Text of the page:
Gitelman syndrome (GS) is an autosomal recessive salt-wasting tubular disorder resulting from loss-of-function mutations in the thiazide-sensitive NaCl cotransporter (NCC). Functional analysis of these mutations has been limited to the use of Xenopus laevis oocytes. The aim of the present study was, therefore, to analyze the functional consequences of NCC mutations in a mammalian cell-based assay, followed by analysis of mutated NCC protein expression as well as glycosylation and phosphorylation profiles using human embryonic kidney (HEK) 293 cells. NCC activity was assessed with a novel assay based on thiazide-sensitive iodide uptake in HEK293 cells expressing wild-type or mutant NCC (N59I, R83W, I360T, C421Y, G463R, G731R, L859P, or R861C). All mutations caused a significantly lower NCC activity. Immunoblot analysis of the HEK293 cells revealed that 1) all NCC mutants have decreased NCC protein expression; 2) mutant N59I, R83W, I360T, C421Y, G463R, and L859P have decreased NCC abundance at the plasma membrane; 3) mutants C421Y and L859P display impaired NCC glycosylation; and 4) mutants N59I, R83W, C421Y, C731R, and L859P show affected NCC phosphorylation. In conclusion, we developed a mammalian cell-based assay in which NCC activity assessment together with a profiling of mutated protein processing aid our understanding of the pathogenic mechanism of the NCC mutations.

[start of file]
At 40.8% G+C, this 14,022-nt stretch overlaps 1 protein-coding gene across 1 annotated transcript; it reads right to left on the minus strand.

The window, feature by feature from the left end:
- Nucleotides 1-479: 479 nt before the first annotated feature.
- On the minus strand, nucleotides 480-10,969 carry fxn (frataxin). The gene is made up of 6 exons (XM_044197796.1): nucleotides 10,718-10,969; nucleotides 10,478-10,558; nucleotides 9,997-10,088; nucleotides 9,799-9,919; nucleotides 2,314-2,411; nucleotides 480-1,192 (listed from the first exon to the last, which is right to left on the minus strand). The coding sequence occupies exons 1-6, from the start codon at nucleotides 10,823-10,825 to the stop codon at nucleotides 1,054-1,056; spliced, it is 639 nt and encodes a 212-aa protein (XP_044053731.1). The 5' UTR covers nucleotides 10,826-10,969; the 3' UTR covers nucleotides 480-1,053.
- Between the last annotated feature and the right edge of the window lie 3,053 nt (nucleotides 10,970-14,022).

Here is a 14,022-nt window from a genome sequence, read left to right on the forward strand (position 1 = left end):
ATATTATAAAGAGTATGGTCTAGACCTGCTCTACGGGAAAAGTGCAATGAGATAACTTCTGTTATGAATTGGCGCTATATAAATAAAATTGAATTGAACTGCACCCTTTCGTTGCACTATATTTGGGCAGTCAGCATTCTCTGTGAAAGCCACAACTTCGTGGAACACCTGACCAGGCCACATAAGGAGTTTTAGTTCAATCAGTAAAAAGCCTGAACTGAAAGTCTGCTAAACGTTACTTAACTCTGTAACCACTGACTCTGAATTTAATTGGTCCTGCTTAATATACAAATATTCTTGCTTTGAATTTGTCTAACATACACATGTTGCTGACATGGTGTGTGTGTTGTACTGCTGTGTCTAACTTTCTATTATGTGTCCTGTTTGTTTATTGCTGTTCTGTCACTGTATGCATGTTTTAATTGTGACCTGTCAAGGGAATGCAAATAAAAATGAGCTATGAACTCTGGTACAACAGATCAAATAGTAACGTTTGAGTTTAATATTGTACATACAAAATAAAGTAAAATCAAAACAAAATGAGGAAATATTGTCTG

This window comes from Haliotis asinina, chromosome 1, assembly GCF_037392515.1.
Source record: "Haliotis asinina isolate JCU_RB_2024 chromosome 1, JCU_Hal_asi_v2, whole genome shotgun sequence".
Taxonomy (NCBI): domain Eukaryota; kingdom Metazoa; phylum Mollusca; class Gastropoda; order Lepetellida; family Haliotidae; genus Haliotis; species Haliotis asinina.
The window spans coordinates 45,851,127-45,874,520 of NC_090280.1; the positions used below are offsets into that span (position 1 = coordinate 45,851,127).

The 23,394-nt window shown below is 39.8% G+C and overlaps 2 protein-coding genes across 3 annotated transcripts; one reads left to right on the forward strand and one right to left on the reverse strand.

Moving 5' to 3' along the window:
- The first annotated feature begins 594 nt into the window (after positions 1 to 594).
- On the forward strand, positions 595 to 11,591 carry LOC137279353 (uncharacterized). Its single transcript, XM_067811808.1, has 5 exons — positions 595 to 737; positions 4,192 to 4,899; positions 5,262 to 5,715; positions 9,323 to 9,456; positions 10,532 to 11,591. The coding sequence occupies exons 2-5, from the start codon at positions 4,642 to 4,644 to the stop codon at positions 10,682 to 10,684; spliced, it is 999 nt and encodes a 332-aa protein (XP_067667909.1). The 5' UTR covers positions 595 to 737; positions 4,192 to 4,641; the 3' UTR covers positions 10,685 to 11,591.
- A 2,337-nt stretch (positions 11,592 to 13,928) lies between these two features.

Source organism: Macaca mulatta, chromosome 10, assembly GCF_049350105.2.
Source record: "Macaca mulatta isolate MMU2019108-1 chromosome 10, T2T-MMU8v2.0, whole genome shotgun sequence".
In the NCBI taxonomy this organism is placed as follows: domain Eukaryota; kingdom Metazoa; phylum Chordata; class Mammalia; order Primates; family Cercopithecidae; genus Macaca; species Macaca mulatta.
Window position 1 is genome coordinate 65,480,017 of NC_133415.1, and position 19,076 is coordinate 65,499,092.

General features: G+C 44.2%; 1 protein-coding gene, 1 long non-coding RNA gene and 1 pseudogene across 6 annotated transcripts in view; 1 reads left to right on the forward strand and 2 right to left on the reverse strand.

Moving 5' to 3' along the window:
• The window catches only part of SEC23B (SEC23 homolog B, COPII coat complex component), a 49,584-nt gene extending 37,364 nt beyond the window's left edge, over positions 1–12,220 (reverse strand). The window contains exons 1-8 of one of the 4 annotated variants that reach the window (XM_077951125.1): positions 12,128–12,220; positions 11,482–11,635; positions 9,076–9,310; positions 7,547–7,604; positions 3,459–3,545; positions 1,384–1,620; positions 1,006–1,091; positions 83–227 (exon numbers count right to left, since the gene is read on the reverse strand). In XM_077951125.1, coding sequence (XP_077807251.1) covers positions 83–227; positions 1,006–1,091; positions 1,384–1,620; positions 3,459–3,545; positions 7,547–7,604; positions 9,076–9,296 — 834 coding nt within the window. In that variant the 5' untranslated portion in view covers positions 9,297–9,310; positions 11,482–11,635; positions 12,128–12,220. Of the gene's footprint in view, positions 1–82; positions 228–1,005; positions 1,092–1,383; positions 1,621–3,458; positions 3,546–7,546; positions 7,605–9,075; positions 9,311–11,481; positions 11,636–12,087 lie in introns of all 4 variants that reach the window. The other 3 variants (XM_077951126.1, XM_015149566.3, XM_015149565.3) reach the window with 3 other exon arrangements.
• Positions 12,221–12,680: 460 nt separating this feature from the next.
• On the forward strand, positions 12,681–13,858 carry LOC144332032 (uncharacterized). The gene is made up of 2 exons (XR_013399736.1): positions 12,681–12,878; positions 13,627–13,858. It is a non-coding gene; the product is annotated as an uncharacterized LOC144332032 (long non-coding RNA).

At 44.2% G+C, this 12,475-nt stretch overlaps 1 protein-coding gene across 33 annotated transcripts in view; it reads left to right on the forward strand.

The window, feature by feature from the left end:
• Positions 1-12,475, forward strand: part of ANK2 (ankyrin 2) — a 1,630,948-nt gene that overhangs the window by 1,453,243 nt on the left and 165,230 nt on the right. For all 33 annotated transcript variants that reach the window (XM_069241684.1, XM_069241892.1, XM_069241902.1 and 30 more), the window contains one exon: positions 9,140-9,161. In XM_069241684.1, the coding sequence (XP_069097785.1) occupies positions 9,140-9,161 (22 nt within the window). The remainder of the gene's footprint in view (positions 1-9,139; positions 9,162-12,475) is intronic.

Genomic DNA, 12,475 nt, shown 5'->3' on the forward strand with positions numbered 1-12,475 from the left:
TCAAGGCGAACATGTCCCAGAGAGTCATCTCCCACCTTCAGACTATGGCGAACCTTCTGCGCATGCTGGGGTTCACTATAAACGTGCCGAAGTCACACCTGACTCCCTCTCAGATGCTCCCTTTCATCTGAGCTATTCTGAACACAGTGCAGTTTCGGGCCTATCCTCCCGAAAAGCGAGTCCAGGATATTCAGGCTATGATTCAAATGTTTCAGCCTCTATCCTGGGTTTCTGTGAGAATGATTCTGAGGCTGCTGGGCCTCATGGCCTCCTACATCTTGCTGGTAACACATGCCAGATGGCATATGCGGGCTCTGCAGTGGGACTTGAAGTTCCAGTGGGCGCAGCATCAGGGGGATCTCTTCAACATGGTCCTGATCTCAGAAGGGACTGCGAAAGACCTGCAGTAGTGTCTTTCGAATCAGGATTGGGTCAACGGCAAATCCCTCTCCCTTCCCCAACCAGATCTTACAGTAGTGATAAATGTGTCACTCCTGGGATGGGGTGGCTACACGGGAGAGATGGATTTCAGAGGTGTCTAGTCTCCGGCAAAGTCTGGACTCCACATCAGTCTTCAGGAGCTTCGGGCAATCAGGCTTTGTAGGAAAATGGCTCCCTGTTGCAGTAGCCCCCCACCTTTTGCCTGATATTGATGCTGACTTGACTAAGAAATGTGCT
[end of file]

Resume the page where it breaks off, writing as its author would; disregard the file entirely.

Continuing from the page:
Keywords: Gitelman syndrome; NCC; SLC12A3; halide; sodium transport.
Copyright © 2016 the American Physiological Society.